Congratulations to our Winners
Pictured from left to right: Josh Tappan, Peter Attia (Stanford University), Viraj Shah (Iowa State University) and Malcolm Davidson
1st Place: Battery Cycling During Extreme Fast Charging.
P Attia, N Jin (Stanford University)
2nd Place: Deep Generative Models for Creating Synthetic Microstructures.
V Shah et al. (Iowa State University)
3rd Place: Deep Spatial Fingerprint Neural Network Interatomic Potential Development.
Z Shi, Wujie Wang (MIT)
This competition is geared toward students passionate about machine learning and materials science to help unlock the power of open scientific data.
Participants will advance materials research by promoting open data and applying materials informatics to their data sets, all while collaborating with other students and earning prizes for their work.
Webinar 2: Tools and Workflows
Open Data Challenge at the 2018 MRS Fall Meeting
Josh Tappan of Citrine Informatics discusses the Open Data Challenge, where teams curate or develop their own materials dataset and apply materials informatics to that dataset to learn something new.
Check out the slides from the Open Data Challenge Kick-off Presentation!
Eligibility and Prizes
Machine learning and data-driven techniques are playing a big role in the research, development and discovery of new materials. These approaches to materials R&D can reduce the time to reach conclusions in research, reduce computational costs and contribute to significant cost savings for materials researchers and manufacturers.
The backbone of materials informatics and machine learning is data, but much of it is locked away in lab notebooks, research papers, or on personal computers.
The purpose of this competition is for teams of students to curate or develop their own materials data set, and apply materials informatics to that data set to learn something new, whether it’s previously unknown correlations in process–structure–property linkages, a promising new material that meets a desired performance target, or a machine learning model that approaches experimental or computational results.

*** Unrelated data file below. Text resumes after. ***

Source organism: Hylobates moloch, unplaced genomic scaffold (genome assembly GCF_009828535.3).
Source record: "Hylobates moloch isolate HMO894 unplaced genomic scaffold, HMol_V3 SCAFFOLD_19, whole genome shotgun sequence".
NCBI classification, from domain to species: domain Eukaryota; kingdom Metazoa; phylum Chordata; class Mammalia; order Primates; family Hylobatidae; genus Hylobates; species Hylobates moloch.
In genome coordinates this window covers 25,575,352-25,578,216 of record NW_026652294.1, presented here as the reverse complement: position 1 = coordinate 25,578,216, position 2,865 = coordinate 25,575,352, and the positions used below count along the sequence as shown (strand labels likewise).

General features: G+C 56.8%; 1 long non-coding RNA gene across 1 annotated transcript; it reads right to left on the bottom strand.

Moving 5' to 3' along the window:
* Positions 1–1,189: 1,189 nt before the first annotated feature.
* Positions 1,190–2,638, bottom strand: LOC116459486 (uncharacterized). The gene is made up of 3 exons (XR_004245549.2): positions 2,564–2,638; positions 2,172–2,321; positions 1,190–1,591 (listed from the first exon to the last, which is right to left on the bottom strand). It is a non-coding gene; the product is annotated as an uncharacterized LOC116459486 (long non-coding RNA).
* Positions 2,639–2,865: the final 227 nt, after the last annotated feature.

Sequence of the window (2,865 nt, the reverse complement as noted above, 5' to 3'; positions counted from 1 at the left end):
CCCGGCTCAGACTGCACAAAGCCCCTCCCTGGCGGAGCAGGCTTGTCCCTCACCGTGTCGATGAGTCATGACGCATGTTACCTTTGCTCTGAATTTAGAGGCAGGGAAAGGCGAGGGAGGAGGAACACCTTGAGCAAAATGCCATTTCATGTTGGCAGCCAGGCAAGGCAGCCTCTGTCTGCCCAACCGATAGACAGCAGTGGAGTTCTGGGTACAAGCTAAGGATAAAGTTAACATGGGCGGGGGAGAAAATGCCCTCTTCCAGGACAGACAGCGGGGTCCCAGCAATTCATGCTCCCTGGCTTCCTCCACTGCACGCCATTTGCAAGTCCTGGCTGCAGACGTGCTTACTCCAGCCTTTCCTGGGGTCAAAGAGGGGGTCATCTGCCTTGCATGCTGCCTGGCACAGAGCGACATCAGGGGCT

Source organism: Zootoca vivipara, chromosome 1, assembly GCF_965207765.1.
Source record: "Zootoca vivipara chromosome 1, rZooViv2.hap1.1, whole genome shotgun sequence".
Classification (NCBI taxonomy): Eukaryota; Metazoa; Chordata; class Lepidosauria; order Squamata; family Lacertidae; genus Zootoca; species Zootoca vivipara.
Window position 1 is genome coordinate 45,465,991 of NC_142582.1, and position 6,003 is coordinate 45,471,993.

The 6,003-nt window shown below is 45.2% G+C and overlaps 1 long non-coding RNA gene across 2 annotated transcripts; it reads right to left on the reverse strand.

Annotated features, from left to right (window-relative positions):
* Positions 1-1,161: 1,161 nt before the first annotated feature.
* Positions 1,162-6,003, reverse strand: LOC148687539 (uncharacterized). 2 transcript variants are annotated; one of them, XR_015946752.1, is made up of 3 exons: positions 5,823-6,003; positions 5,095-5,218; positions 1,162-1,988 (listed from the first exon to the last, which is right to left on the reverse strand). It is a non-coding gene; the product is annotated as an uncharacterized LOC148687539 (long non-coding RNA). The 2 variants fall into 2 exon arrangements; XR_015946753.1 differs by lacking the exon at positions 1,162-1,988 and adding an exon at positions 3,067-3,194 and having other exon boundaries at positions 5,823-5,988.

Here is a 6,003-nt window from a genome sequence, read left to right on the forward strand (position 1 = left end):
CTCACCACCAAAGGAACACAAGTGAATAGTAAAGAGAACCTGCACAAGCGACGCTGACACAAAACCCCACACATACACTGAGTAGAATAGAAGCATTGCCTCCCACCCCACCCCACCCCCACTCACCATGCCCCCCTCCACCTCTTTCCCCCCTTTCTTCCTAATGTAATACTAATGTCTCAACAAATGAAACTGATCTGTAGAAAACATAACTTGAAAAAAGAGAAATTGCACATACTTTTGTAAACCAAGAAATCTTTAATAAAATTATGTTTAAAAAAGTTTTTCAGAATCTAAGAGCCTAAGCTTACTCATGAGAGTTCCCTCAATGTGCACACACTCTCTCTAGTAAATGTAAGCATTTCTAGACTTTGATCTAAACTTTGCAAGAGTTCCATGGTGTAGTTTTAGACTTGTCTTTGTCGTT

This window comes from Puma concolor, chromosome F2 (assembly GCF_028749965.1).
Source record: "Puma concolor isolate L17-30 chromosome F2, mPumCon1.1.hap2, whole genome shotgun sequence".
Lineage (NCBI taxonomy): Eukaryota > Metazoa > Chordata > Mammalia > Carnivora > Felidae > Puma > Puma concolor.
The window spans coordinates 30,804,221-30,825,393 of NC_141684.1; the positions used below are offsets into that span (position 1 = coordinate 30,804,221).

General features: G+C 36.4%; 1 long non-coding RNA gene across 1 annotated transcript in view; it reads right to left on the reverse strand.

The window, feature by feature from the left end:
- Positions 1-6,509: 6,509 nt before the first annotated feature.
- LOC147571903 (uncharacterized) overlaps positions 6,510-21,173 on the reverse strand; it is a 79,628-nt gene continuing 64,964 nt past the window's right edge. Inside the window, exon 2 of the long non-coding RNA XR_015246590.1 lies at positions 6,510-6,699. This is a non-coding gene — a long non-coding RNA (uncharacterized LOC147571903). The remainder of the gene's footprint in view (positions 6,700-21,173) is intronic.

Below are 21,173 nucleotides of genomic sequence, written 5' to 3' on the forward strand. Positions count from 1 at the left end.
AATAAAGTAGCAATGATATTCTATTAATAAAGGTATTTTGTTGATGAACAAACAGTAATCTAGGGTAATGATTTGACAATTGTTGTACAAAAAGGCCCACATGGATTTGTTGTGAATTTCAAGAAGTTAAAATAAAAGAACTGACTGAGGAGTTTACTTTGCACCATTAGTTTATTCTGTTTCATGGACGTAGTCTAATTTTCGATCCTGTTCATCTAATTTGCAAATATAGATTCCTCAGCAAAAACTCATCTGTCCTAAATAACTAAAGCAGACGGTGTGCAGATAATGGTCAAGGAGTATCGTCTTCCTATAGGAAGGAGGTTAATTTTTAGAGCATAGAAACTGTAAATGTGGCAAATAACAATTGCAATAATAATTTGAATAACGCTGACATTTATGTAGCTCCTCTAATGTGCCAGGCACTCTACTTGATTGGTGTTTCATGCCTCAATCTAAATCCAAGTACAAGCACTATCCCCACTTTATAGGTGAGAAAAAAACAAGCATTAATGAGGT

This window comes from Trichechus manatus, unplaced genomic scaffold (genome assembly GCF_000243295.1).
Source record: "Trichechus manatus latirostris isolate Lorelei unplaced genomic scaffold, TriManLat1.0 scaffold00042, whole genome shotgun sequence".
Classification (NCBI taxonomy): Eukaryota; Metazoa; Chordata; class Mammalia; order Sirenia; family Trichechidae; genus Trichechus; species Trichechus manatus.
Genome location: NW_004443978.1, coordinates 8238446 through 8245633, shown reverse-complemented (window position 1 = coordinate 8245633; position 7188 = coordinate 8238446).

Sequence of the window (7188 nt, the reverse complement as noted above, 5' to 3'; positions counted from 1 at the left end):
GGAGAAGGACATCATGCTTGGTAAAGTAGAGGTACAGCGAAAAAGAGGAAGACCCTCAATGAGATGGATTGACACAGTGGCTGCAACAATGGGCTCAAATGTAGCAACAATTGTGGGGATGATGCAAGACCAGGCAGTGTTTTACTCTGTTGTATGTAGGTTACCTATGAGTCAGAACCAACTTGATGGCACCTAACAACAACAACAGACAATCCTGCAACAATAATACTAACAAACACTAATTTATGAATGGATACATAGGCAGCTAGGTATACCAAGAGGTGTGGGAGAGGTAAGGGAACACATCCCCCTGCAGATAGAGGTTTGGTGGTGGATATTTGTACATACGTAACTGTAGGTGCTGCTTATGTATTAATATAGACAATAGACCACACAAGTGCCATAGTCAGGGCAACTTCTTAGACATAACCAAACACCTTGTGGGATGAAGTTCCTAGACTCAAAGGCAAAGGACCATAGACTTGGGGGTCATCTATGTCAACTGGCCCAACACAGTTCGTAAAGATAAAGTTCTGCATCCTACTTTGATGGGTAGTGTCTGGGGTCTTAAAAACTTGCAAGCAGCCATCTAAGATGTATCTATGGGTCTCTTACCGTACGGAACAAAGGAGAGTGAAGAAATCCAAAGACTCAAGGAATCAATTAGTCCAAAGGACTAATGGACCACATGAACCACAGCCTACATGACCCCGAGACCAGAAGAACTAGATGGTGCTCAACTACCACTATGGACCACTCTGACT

Compete for cash prizes ($US):
- 1st place – $1000
- 2nd place – $500
- 3rd place – $250
Winners were announced during the 2019 MRS Spring Meeting in Phoenix, Arizona, and had their poster included in the Spring Meeting and/or an MRS Bulletin article.
- Create or curate an open materials data set from a literature review or from your research groups’ experimental or computational data. Alternatively, you can present a novel analysis of a previously available open materials data set.
- Label the data set and data points with sufficient metadata and citations so someone else can understand how the data were generated.
- Analyze your data using materials informatics.
- Describe your methodology—how did you analyze your data? What tools did you use? What did you learn? If someone else wanted to repeat this methodology, describe the steps they would take to implement your analysis, including links to the tools you used.
- Create a poster or visual presentation that summarizes your work. Submissions must be in one of the following formats: 10 slides (.pptx, Prezi, Google slides, .odt), a PDF research poster, iPython notebook, or web applet. Please review your submission and ensure that it displays properly. Your presentation should include:
- Objectives—Why did you build this data set? What did you hope to learn with your analysis?
- Analysis and Results
The purpose of this competition is to promote open materials data and materials informatics techniques. Using an open-source data repository is required, and using open-source materials informatics tools is encouraged.
Please indicate your interest in the competition via this form. We will follow up with additional details and helpful resources to get you started.
Student groups will be judged by materials scientists, data scientists and engineers on the novelty of their open data set, the clarity of their methodology, the quality of their presentation and the scientific value of their analysis.
- Jakoah Brgoch, Assistant Professor of Chemistry, University of Houston
- Keith Brown, Assistant Professor of Mechanical Engineering, Boston University
- Malcolm Davidson, Research Scientist, Citrine Informatics
- Branden Kappes, Assistant Professor of Mechanical Engineering, Colorado School of Mines
- Anton Oliynyk, Research Associate, University of Alberta
- Caleb Phillips, Data Scientist, National Renewable Energy Laboratory
- Kristofer Reyes, Assistant Professor of Materials Design and Innovation, University of Buffalo
- Matthias Rupp, Scientific Software Engineer, Citrine Informatics
- Suhas Somnath, Computer Scientist, Oak Ridge National Laboratory
- Maxim Ziatdinov, Research Scientist, Oak Ridge National Laboratory
Contact Joshua Tappan (firstname.lastname@example.org
), Community Manager at Citrine Informatics, with questions.